The the International Tribunal for the Law of the Sea’s public hearings concerning international obligations to mitigate marine pollution started Monday in Hamburg, Germany following a request from the Commission of Small Island States on Climate Change and International Law (COSIS). Prime Ministers Kausea Natano of Tuvalu and Gaston Browne of Antigua and Barbuda, representing COSIS, are set to give evidence in front of the Tribunal.COSIS filed a Request for Advisory Opinion on December 12, 2022, seeking to clarify the specific obligations of state parties under the United Nations Convention on the Law of the Sea (UNCLOS) with respect to:preventing, reducing and controlling pollution of the marine environment in relation to the deleterious effects that result or are likely to result from climate change, including through ocean warming and sea level rise, and ocean acidification, which are caused by anthropogenic greenhouse gas emissions into the atmosphere; and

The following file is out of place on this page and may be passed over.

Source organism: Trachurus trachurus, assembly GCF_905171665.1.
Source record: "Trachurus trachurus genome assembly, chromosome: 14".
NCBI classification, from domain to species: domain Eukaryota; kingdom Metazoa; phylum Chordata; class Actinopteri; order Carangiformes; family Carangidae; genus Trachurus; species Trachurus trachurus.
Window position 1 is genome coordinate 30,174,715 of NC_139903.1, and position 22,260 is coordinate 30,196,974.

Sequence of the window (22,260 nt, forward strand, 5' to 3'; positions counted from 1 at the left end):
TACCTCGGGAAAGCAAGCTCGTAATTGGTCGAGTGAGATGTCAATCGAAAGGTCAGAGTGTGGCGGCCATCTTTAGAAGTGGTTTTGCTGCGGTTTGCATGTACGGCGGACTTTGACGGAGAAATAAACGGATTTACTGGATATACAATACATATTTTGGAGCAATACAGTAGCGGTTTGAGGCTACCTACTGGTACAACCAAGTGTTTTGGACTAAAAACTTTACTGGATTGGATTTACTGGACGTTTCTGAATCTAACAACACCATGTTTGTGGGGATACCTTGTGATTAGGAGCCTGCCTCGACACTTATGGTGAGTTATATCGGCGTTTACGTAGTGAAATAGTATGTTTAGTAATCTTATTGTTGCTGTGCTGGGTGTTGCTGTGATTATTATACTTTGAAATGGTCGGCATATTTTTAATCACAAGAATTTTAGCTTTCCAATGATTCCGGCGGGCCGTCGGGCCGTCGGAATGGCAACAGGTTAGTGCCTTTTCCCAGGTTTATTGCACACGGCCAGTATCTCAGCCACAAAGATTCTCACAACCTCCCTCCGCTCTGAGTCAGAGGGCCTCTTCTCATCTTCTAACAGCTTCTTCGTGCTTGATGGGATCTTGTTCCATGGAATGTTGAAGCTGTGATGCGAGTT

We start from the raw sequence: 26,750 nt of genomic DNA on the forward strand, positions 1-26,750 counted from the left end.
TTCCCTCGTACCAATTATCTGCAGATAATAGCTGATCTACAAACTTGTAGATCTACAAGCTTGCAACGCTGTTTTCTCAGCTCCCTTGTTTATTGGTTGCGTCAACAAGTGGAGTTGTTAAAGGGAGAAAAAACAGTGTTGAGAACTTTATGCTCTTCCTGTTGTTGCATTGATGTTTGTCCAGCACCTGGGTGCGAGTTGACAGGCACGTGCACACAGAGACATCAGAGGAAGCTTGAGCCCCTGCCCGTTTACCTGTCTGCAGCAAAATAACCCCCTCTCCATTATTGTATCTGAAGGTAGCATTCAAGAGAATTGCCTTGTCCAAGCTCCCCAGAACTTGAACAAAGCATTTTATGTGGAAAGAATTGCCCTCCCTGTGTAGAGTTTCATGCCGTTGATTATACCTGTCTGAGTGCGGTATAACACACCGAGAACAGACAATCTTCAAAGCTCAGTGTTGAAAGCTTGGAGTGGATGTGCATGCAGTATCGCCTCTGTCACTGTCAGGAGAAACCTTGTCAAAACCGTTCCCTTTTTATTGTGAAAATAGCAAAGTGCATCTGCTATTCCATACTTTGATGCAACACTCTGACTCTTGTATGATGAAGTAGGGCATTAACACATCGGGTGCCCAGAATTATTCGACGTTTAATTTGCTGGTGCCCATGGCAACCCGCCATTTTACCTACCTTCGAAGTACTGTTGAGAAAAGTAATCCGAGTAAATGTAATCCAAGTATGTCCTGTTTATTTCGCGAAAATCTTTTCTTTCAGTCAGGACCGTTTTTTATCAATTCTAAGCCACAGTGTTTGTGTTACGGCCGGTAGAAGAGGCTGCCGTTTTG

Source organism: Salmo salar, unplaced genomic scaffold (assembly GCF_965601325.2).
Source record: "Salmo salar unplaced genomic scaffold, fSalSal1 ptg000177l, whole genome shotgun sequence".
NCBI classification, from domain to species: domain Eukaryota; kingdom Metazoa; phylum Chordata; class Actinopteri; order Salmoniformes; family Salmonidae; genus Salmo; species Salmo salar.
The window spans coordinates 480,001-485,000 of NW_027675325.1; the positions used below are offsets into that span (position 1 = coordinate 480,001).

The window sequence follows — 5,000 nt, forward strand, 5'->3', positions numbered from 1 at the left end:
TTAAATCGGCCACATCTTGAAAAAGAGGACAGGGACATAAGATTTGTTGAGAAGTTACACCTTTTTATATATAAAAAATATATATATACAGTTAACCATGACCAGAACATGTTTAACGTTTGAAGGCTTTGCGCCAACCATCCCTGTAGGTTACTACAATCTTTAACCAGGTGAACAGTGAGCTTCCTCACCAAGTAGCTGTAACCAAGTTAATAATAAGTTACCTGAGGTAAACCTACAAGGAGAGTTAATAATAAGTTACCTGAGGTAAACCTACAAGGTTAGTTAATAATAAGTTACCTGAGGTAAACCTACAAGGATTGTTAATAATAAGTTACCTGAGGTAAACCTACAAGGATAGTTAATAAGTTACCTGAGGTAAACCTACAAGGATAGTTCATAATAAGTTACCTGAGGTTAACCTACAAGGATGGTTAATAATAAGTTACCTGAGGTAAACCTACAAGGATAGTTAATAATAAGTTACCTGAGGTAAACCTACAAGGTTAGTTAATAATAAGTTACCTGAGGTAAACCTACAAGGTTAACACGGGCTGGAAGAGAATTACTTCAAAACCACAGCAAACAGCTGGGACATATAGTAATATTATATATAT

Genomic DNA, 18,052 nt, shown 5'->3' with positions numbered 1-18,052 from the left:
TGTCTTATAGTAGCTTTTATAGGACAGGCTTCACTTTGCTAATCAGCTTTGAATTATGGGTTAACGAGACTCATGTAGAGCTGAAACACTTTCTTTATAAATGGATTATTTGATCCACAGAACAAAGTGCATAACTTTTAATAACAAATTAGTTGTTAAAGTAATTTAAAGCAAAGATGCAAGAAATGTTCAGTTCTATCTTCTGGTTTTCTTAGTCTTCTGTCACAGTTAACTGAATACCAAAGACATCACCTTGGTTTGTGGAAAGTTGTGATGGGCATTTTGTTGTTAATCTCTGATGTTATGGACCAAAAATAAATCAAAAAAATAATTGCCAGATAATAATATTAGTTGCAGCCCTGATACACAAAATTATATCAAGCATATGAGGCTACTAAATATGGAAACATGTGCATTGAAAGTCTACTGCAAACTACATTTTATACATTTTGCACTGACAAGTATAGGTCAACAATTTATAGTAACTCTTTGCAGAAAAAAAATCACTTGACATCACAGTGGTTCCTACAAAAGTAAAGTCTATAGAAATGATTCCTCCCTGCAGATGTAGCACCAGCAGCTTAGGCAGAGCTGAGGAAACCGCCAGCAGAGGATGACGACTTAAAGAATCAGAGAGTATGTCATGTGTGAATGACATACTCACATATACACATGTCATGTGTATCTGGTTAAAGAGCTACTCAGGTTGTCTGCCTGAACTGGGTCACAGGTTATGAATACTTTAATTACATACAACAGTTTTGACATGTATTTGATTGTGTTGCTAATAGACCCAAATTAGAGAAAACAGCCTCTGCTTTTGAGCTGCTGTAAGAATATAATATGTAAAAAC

protecting and preserving the marine environment in relation to climate change impacts, including ocean warming and sea level rise, and ocean acidification.35 parties, including Argentina, Australia, Bangladesh, Belize, Bolivia, Chile, China, Comoros, Democratic Republic of Congo, Djibouti, European Union, France, Germany, Guatemala, India, Indonesia, Italy, Latvia, Mauritius, Mexico, Micronesia (Federated States of), Mozambique, Nauru, Netherlands, New Zealand, Norway, Philippines, Portugal, Republic of Korea, Saudi Arabia, Sierra Leone, Singapore, Timor-Leste, United Kingdom, Vietnam, and 3 intergovernmental organizations, including the African Union, the International Union for Conservation of Nature and Natural Resources, and the Pacific Community, will attend the hearing. Other stakeholders such as the United Nations have also filed written submission with the Tribunal.COSIS was established on October 31, 2021, in accordance with the Agreement for the Establishment of the Commission of Small Island States on Climate Change and International Law, with Antigua and Barbuda and Tuvalu as its two original signatories. Prime Ministers Natano and Browne are currently the co-chairs of the COSIS. Other members include Niue, Palau, St. Kitts and Nevis, St. Lucia, St. Vincent and the Grenadines and Vanuatu.Island nations are facing threatening circumstances with respect to food, energy and infrastructure from sea-level rise and climate change. If proper action is not taken, Tuvalu will have 95% of its land flooded by 2100. Notably, The United Nations also requested an advisory opinion from the International Court of Justice (ICJ) in March on state obligations relating to climate change. In June, the ICJ authorized COSIS to participate in the court’s proceedings.

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